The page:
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So You’re Doing NaNoWriMo!

And right about now, you might be wondering what exactly you’ve signed yourself up for. I won’t lie – November is going to be hard. Especially if this is your first time. Even if it isn’t your first time, it’s still going to be hard, but you do at least have an idea of what to expect. So here’s an overview of how it’s going to go.

NaNoWriMo (participant banner 2015)

The first day, and the next few days, are fantastic. (Unless you have absolutely no idea what you’re writing about, of course, and then they might be like pulling teeth. But you will hit your stride quickly.) Take advantage of your launching point to get a buffer of words in – even if it’s just 500 of them.

After the first few days, your momentum will likely slow down to a reasonable, sustainable pace. Sure, you’re going to have slower days and faster days as you reach certain parts of your story, but you’ll find a rhythm.

2013 Winner TshirtThen, at some point, you’re going to hit The Dreaded Day when the Universe conspires against you and your novel. You will not have time to write until you are utterly worn out and uninspired. (The entirety of NaNo 2013 was this day over and over again for me as I watched my childhood cat succumb to kidney failure despite successful treatments. I still wrote 50k that month.)

You will have to make The Decision: do you write anyway, or do you wait for the next day? I will say this: it is harder to start writing again after taking a day off. Not impossible, just harder. If you have a buffer, you can write five, ten, fifty words. Just to say you wrote. I bet you’ll write more than that once you get started, though. But you’ll have to make that Decision yourself based on what’s going on in your life.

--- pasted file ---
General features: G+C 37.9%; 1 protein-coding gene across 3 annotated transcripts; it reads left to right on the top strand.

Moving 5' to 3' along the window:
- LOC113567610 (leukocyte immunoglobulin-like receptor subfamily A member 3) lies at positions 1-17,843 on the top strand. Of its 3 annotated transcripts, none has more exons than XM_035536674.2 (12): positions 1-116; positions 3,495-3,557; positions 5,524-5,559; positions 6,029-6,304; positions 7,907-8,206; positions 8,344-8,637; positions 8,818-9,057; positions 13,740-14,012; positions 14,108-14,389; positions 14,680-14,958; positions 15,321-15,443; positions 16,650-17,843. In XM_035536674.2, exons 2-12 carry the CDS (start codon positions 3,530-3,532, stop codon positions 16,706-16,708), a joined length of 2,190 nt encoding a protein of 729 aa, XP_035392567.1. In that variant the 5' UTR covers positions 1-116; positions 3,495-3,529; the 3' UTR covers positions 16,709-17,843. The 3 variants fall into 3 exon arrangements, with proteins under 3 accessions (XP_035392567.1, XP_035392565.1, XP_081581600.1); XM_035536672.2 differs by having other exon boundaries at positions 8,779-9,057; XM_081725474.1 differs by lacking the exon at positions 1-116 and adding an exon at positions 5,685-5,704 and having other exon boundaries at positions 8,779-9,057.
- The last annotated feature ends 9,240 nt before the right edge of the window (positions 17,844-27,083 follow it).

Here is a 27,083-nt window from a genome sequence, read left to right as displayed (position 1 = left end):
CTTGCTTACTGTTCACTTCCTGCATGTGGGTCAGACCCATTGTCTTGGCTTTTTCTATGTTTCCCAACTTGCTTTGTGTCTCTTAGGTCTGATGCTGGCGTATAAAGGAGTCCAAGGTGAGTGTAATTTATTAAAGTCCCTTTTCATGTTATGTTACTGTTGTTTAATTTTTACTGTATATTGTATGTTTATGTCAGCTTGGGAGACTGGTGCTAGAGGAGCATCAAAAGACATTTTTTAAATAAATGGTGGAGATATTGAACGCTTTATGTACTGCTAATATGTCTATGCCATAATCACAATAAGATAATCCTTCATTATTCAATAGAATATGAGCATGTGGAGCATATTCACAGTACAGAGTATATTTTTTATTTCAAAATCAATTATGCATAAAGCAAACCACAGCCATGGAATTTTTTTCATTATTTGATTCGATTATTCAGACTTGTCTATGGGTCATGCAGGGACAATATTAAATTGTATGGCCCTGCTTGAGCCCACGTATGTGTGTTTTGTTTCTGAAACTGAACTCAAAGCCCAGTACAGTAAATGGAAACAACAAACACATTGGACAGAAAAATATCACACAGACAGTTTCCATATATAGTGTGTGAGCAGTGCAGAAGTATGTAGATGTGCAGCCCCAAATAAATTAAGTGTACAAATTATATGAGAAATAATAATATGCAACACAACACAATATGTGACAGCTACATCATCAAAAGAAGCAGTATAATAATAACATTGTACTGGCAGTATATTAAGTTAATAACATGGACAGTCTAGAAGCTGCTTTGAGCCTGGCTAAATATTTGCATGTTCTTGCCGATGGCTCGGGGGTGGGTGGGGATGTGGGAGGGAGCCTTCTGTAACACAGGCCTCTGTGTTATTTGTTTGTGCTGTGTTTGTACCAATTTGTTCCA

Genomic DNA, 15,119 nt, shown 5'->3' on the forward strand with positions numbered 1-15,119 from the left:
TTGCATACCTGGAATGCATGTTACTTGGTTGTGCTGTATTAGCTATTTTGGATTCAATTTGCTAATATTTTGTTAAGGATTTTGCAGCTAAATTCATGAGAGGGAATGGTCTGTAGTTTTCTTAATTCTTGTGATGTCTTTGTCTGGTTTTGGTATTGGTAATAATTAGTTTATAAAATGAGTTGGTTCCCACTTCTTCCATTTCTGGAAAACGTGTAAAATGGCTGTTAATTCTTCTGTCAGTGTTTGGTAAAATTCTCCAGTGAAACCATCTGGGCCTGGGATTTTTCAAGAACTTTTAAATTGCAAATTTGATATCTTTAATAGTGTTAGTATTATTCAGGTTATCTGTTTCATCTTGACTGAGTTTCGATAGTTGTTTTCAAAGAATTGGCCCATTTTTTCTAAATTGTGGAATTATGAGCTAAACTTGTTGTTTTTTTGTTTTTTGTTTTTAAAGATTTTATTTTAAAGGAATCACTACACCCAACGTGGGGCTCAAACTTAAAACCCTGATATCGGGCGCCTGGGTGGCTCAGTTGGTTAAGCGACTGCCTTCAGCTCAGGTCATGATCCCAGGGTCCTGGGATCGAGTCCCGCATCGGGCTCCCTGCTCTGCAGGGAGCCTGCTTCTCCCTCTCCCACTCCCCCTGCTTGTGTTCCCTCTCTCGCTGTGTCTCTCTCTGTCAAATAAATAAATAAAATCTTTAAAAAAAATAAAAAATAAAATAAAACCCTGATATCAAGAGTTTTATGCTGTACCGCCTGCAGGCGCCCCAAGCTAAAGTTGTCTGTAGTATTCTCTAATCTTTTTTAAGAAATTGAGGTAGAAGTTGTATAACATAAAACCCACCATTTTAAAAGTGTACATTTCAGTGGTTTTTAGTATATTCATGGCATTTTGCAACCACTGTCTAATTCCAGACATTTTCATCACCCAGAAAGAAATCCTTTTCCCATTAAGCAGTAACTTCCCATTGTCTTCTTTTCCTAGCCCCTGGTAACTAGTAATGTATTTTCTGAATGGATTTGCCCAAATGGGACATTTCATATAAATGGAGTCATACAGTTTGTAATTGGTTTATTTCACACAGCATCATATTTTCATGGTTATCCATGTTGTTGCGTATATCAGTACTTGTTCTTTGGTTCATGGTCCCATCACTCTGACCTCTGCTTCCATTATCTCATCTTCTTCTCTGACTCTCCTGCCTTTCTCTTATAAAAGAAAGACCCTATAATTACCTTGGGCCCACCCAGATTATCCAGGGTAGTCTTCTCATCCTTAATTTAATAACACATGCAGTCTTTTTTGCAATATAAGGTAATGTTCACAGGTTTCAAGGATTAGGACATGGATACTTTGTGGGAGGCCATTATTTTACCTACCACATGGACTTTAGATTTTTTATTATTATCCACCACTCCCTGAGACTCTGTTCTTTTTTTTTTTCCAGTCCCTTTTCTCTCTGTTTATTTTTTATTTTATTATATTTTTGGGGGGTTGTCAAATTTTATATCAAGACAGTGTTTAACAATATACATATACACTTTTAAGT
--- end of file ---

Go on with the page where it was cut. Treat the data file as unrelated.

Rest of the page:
Slowly, the Real World will try to seduce you back to what’s commonly referred to as The Land of the Living.

Don’t fall for it.

NaNo Participant 2014Those of you outside the US will have an advantage – no Thanksgiving holiday. Those of us ‘stuck’ with Thanksgiving, well, who cares if the turkey burns? Just don’t burn the house down with it, because you might lose your novel. 😉

If you have time off from work for the holiday, definitely take advantage of that to get ahead. Or caught up. Or, well, to plain old not fall behind further. At this point, you’re in the home stretch! You’ve either already hit 50k, or it’s so close you can taste it (tastes a bit like ink, perhaps), or you’ve fallen hopelessly behind. Don’t stop writing yet! You never know what may happen.

P.S. Always back up your novel! Preferably multiple times.

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4 Comments

  1. Kyle says:

    Great advice. What is everyone’s preferred method of backup? I save all of my work in a special Dropbox folder as well as downloading it all to my phone every few weeks. I also have a pair of flash drives, one on my keychain and one in a stylus pen, that I back things up to every few months. I know it sounds like overkill, but I’ve lost a good amount of work before from not backing up consistently.

    • Personally, I like Dropbox a lot. I also will email myself copies of my novel intermittently, just in case something on Dropbox gets corrupted. Flash drives don’t work well for me, personally, because I’m prone to setting them down and forgetting them.

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  3. JazzFeathers says:

    Well, I remember Rebekah did an awsome 10.000 words day on the last day… when was it? Last year? And won. So you’re really never out of the game… unless you decide so.

    Great article, Rebekah. That’s exactly how NaNo is 😉

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